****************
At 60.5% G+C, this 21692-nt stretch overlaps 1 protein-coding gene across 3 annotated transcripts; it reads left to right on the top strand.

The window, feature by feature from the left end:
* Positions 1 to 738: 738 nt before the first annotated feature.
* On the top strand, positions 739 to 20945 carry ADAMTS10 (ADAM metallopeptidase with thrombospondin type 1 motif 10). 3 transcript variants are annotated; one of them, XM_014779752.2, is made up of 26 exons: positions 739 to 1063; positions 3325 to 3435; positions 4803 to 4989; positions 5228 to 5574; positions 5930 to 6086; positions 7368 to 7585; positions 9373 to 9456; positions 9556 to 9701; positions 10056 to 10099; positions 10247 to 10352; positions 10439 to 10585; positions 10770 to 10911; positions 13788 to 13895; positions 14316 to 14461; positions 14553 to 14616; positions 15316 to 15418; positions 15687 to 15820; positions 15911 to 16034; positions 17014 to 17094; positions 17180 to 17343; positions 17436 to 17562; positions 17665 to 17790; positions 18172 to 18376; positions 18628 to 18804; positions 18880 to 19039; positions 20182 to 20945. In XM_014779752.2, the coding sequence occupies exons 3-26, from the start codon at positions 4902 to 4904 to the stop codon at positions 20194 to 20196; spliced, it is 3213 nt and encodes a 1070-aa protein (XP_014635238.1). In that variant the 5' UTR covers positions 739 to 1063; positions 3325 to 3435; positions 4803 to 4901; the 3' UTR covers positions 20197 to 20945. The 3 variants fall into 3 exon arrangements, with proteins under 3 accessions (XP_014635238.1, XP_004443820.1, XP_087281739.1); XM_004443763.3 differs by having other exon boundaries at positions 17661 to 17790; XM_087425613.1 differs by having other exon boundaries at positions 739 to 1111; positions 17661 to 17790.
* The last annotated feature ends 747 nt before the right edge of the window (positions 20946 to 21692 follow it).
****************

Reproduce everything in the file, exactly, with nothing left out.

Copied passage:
At 60.5% G+C, this 21692-nt stretch overlaps 1 protein-coding gene across 3 annotated transcripts; it reads left to right on the top strand.

The window, feature by feature from the left end:
* Positions 1 to 738: 738 nt before the first annotated feature.
* On the top strand, positions 739 to 20945 carry ADAMTS10 (ADAM metallopeptidase with thrombospondin type 1 motif 10). 3 transcript variants are annotated; one of them, XM_014779752.2, is made up of 26 exons: positions 739 to 1063; positions 3325 to 3435; positions 4803 to 4989; positions 5228 to 5574; positions 5930 to 6086; positions 7368 to 7585; positions 9373 to 9456; positions 9556 to 9701; positions 10056 to 10099; positions 10247 to 10352; positions 10439 to 10585; positions 10770 to 10911; positions 13788 to 13895; positions 14316 to 14461; positions 14553 to 14616; positions 15316 to 15418; positions 15687 to 15820; positions 15911 to 16034; positions 17014 to 17094; positions 17180 to 17343; positions 17436 to 17562; positions 17665 to 17790; positions 18172 to 18376; positions 18628 to 18804; positions 18880 to 19039; positions 20182 to 20945. In XM_014779752.2, the coding sequence occupies exons 3-26, from the start codon at positions 4902 to 4904 to the stop codon at positions 20194 to 20196; spliced, it is 3213 nt and encodes a 1070-aa protein (XP_014635238.1). In that variant the 5' UTR covers positions 739 to 1063; positions 3325 to 3435; positions 4803 to 4901; the 3' UTR covers positions 20197 to 20945. The 3 variants fall into 3 exon arrangements, with proteins under 3 accessions (XP_014635238.1, XP_004443820.1, XP_087281739.1); XM_004443763.3 differs by having other exon boundaries at positions 17661 to 17790; XM_087425613.1 differs by having other exon boundaries at positions 739 to 1111; positions 17661 to 17790.
* The last annotated feature ends 747 nt before the right edge of the window (positions 20946 to 21692 follow it).